My mother’s dresses

crook-roof

Photo prompt courtesy of Sandra Crook

I open the chest and feast on the sight of my mother’s dresses. Greens and blues and rich ochres – shades of Earth and sea and sky. I have her colouring. I could wear these now.

Father should have disposed of them all, but he refuses, believing in miracles.

I close the lid and continue to my mother’s couch. We sit together, two black-shrouded figures. I stroke her arm to still the tremor that has lingered since the caning, since the vibrant colours of her skirt glimpsed beneath a wind-blown black burka offended a spying neighbour, and we finally understood the new morality.

*****

This story came to mind after hearing a brief radio news item this morning about ISIS “morality police” in one of their remaining strongholds in Syria being out and about measuring the length of men’s beards. The irony of the phrase struck me anew.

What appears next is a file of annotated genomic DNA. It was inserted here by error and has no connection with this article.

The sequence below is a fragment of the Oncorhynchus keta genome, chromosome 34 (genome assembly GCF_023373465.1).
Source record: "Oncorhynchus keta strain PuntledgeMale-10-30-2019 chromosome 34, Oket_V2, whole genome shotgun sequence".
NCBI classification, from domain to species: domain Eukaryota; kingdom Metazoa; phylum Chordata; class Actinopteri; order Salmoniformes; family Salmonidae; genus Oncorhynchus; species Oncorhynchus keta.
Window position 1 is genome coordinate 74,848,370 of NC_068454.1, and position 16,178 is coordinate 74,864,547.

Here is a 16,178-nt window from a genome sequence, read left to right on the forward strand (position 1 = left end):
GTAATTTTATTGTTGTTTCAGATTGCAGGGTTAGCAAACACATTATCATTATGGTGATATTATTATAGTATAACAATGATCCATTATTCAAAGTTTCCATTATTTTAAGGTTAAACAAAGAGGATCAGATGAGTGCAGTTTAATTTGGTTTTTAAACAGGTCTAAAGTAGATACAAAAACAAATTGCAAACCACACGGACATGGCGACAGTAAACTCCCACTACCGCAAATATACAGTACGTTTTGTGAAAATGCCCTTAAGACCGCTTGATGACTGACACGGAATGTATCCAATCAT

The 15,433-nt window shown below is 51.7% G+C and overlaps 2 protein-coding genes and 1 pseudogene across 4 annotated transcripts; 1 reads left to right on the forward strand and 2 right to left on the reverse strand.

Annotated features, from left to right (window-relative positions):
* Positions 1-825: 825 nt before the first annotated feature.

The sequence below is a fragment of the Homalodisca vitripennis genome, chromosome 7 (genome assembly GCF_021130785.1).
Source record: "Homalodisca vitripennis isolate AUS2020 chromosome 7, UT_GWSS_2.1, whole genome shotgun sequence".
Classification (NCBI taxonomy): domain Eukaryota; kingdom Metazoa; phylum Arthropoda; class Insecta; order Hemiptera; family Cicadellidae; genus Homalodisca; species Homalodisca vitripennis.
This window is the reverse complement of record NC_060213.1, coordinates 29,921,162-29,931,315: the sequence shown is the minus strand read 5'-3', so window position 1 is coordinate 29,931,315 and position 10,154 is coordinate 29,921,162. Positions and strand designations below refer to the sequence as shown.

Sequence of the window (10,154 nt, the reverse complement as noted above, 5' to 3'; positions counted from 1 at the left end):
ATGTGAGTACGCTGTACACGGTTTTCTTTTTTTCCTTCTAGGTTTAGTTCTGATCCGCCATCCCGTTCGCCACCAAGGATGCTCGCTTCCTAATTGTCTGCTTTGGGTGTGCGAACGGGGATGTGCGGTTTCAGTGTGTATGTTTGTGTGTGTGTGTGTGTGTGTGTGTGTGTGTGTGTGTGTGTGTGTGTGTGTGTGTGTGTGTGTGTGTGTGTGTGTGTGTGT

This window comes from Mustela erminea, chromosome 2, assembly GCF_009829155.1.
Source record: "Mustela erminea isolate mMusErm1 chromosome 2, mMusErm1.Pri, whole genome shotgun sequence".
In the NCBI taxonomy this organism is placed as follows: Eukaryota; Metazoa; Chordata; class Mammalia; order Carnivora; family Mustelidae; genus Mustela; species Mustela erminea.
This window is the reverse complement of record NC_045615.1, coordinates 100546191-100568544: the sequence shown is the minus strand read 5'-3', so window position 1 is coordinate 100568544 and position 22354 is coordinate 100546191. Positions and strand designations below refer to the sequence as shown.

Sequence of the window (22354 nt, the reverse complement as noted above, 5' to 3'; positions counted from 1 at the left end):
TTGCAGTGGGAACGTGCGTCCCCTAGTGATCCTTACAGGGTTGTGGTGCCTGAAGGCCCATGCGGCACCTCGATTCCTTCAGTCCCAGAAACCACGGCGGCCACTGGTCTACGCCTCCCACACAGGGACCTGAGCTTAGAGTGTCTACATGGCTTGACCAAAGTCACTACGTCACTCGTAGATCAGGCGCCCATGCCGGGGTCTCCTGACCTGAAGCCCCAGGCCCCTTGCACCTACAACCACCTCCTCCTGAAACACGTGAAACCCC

In 2002 I taught English to a group of Afghan men who had been accepted into Australia as refugees. I heard some of their stories of atrocities, and since then the plight of victims of cruel regimes is never far from my mind.

This post is for Friday Fictioneers, a weekly flash fiction link-up hosted by Rochelle Wisoff-Fields. You can read the other 100 word stories here.

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